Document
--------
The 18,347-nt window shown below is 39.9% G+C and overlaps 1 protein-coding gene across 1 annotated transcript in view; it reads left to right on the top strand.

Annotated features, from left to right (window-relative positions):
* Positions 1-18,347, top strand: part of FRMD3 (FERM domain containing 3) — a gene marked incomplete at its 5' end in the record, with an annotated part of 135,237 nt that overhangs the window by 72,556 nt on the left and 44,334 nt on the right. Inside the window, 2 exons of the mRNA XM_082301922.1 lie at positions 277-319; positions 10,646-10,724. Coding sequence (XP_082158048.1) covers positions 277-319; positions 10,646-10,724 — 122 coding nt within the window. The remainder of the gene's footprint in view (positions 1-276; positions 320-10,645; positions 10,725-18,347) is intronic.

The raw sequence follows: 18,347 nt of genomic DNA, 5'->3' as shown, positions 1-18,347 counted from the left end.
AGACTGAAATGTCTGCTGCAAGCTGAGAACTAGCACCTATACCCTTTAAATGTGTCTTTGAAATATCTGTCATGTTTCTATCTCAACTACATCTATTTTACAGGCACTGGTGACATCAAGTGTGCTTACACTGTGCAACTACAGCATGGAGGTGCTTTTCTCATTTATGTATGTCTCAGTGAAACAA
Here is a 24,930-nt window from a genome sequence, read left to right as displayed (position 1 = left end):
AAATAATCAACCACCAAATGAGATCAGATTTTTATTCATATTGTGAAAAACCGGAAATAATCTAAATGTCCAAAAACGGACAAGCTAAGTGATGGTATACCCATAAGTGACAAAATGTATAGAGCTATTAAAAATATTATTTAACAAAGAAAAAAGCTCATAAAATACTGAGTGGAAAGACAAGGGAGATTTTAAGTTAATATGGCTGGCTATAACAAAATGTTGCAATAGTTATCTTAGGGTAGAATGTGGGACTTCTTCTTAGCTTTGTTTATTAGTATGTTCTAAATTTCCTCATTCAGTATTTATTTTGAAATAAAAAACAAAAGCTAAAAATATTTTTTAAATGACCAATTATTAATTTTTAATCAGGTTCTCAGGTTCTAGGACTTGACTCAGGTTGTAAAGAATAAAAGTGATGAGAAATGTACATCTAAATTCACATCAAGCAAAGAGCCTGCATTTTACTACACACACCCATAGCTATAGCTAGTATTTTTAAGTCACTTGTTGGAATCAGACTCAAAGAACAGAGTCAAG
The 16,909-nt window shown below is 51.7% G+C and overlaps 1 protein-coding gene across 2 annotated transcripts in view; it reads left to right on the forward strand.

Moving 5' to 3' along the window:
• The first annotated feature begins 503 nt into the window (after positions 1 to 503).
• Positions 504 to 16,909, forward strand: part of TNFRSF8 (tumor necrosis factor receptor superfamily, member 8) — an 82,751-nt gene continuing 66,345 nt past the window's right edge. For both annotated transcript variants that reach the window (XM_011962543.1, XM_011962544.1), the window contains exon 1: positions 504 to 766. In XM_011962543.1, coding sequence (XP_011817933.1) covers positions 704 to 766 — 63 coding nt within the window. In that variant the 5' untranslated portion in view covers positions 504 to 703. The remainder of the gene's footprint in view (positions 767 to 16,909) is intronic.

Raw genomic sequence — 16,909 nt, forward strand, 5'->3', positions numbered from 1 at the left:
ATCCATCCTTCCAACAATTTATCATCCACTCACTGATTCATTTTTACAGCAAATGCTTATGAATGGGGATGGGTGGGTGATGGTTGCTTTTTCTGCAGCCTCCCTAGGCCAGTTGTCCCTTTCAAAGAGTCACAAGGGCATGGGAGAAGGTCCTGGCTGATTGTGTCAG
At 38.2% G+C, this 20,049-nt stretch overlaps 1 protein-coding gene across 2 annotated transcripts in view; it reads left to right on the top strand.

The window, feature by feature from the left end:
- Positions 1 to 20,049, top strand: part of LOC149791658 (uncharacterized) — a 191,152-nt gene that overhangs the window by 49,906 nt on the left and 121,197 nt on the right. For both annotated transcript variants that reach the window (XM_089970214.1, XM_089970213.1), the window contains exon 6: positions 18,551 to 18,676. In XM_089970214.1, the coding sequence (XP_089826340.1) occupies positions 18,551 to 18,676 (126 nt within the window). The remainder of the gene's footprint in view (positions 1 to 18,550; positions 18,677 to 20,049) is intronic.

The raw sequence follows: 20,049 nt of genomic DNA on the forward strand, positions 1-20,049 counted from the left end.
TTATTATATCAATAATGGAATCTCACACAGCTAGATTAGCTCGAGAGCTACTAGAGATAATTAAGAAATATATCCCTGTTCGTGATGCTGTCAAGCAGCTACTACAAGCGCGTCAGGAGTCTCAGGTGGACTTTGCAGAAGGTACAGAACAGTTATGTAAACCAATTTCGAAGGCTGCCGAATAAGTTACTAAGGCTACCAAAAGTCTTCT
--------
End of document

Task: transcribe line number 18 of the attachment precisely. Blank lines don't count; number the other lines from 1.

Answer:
TTATTATATCAATAATGGAATCTCACACAGCTAGATTAGCTCGAGAGCTACTAGAGATAATTAAGAAATATATCCCTGTTCGTGATGCTGTCAAGCAGCTACTACAAGCGCGTCAGGAGTCTCAGGTGGACTTTGCAGAAGGTACAGAACAGTTATGTAAACCAATTTCGAAGGCTGCCGAATAAGTTACTAAGGCTACCAAAAGTCTTCT